Unfortunately here in the US, corporations have a firm grip on what we eat. There are a small number of major factory farming corporations that produce our food. They use coercive actions and their money to keep control of farmers and the food industry. This hurts our families and communities here in the US and contributes to the nutritional inadequacy of what Americans eat, but it also has far reaching implications in developing countries. Because of the control by US corporations of the food industry and the US government’s subsidies for farmers, food prices have been rising steadily around the world. This impact is hitting small farmers in developing countries hardest as they struggle to find markets to sell their produce and support their families. These small farmers can’t compete with US farmers who are government subsidized or the US corporations who are mass producing and shutting them out. Even as people in developing countries struggle to buy food to eat, one in six Americans are struggling with hunger. This is largely a result of the economic downturn and has affected more than just those already considered poor in the US. It is estimated that nearly one billion people do not have access to a secure source of food around the globe.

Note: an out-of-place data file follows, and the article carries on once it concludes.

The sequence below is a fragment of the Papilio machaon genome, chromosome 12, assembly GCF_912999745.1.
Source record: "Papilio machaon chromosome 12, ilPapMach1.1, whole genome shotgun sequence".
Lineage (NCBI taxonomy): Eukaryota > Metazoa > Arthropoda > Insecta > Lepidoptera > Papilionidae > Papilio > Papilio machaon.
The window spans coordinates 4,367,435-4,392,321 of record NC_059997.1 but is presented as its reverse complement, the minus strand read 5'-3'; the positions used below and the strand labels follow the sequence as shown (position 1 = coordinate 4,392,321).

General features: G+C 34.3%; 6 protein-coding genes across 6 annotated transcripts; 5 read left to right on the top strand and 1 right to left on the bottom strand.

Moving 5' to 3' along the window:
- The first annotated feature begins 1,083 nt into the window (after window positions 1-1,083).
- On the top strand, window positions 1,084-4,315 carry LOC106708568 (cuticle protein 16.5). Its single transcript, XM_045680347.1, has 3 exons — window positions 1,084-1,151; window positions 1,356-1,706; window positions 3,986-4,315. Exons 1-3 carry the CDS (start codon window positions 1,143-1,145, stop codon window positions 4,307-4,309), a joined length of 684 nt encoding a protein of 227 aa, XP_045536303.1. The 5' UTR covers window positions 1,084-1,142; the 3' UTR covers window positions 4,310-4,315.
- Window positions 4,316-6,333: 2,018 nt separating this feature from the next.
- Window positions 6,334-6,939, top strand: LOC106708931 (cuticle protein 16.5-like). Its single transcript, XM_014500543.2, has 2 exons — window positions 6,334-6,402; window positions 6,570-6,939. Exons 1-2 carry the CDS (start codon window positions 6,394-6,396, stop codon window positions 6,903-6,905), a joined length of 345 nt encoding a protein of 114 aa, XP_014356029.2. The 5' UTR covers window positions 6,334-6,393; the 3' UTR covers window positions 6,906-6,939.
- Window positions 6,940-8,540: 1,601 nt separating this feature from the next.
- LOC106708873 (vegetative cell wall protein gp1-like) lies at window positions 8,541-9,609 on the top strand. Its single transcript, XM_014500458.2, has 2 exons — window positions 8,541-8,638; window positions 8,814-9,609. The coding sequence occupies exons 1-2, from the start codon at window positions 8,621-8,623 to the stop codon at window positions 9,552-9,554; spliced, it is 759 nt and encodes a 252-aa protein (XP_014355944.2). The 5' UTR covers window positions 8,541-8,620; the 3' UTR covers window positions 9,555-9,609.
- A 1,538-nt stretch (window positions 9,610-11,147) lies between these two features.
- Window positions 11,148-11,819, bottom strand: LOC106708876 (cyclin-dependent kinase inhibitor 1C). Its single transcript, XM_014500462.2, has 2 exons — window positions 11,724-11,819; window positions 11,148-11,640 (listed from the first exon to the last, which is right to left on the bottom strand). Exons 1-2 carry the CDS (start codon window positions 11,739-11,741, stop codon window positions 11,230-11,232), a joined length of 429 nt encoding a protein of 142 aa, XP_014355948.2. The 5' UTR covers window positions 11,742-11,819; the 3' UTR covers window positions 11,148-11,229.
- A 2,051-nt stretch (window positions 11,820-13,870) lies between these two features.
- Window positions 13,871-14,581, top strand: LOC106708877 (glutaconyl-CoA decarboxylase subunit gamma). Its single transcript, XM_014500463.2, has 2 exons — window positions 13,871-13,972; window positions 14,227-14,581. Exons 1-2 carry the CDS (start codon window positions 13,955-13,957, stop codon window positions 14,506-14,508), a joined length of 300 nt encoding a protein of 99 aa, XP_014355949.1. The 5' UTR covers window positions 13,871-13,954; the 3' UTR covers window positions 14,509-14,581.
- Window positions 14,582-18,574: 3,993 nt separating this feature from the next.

While the fact that many Americans struggle with food security is shocking, the spike in rates of obesity demonstrates the pressing need for communities to rethink how they eat and live. Obesity gives a blatant visual representation of how much control we have lost when it comes to our food. The WHO states that “globesity” is spreading across the globe and millions will suffer if we don’t make changes. A recent study conducted by Wayne State University showed that one third of infants in the US are obese or at risk for obesity. This allows us to easily assume that an obese infant will become an obese adult. Hunger and food security are extremely important issues when it comes to talking about health and nutrition. Many who suffer being underweight have suffered through natural disasters, but the immediate threat to children and the global population is the man-made disaster of being overweight.

Thankfully there are many people who are working to fix the food industry, support local farmers, and promote healthy eating to children in schools. President Obama recently signed the Child Nutrition Bill to increase access to healthy foods in schools. Where there have been numerous policy barriers nationally and internationally, this is a step in the right direction to bring policies in line with the health needs of our global population. We must commit to supporting the basic health of our children if we care about a building a healthy future.

Originally featured and posted at,  Americans for Informed Democracy on 18 January 2011.